Lessons from My Grandfather
By Dillon Pérez
To call myself a “nonaffiliated” Jew was once a major understatement. Coming from a mixed background, I conceptualized Judaism as being a gross denial of my multifaceted identity. To embrace it would have meant surrendering every other major identity I held dear, and thus, I dabbled in everything from atheism to Catholicism, saying “Next year in Jerusalem!” at the end of every Passover Seder just because it was expected of me.
Two weeks into my freshman year, however, I was told that my Jewish grandfather had been diagnosed with ALS. Over the course of just one year, I saw my grandfather gradually succumb to this horrific illness. And with each day until his death, I had to struggle with the reality that our strained relationship would never be fully healed. His Judaism was the essence of his life, and I had spent the better part of my own life rejecting that very essence.
All connection to my grandfather seemed lost until my mother handed me a copy of his autobiography, written only two months before his passing. Seeking to learn more about the man who served as the patriarch of my family for so many years, I eagerly read through this short book. I hoped that by reading my grandfather’s final recollections, I could finally gain a deeper sense as to why Judaism, and more importantly, the Jewish people, mattered so much to him.
The stories I read about Grandpa were sensational: how his family survived the Holocaust, how he took a ship across the Atlantic to reach America, how he snuck out of the yeshiva to see the Brooklyn Dodgers, how he fell in love with my grandmother in Washington Heights, and how, in the midst of his life’s many challenges, he developed a deep and enduring love for the State of Israel. My grandfather went as far as to write, “Of course I have dual loyalties to the United States and Israel. I believe it is the duty of every Jew in the Diaspora to do so.” Fascinated by this statement, I was motivated to do some research and quickly learned that I, too, was a Jew in the Diaspora. That is, I am a Jewish person living outside the State of Israel today.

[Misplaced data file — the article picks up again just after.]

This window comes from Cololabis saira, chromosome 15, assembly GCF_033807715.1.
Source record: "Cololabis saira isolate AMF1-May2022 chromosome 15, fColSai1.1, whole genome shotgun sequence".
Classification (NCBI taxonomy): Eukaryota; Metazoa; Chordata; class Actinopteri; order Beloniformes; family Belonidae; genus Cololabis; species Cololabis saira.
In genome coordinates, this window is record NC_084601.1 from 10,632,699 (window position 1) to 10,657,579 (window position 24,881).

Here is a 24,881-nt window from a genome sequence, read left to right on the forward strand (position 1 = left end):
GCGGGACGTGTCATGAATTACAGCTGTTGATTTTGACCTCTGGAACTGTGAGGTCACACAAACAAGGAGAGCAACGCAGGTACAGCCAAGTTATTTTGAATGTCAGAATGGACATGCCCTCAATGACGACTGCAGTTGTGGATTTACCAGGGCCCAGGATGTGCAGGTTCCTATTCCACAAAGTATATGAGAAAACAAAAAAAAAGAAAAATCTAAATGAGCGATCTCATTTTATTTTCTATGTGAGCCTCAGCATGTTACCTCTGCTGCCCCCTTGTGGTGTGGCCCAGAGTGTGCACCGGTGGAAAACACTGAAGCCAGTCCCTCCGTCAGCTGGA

So, “Next year in Jerusalem!” At some point during this past week, Jews from all over the Diaspora took a spirited moment at the end of their seders to imagine life in the Promised Land. If for only a moment, we all embraced the hopes and dreams of people like my grandfather, who saw in Israel a history and future shared and shaped by Jews throughout the world. Unfortunately, I think too few of us Diaspora Jews took the next moment to ponder the fact that millions of people like us are already living freely in the Promised Land. In Israel, right now, our close cousins are reaching out to us to visit and support them, encouraging us to continue a history of being vital in our shared homeland’s development. Indeed, right now, our support has never been more important.
The Jewish people are now facing several frightening realities. From the shake-up within Britain’s Labour Party to the language being used within both America’s radical left and radical right, anti-Semitism is undeniably increasing. From the recent bombing of a Jerusalem bus to the targeting of a kosher meat market in Paris, terrorism is only being emboldened. Even if we, Jews in the Diaspora, disagree with Israel’s responses to these crises, it is our duty to be engaged with and support her continued existence; it would be the denial of everything our ancestors entrusted in us to give up on the dream that the Jewish people could unite and be a beacon of light onto the world.
Last year, I stood by my grandfather’s casket and had the choice of giving up on Judaism or truly reembracing it. I chose the latter.
Today, the Jewish people are standing by a world filled with injustice, and we have the choice of being apathetic or responding to this evil as a collective force for positive change. I hope we all choose the latter.
Dillon Perez is a Judaic Studies and Psychology major at Tulane University currently interning with Israel Forever.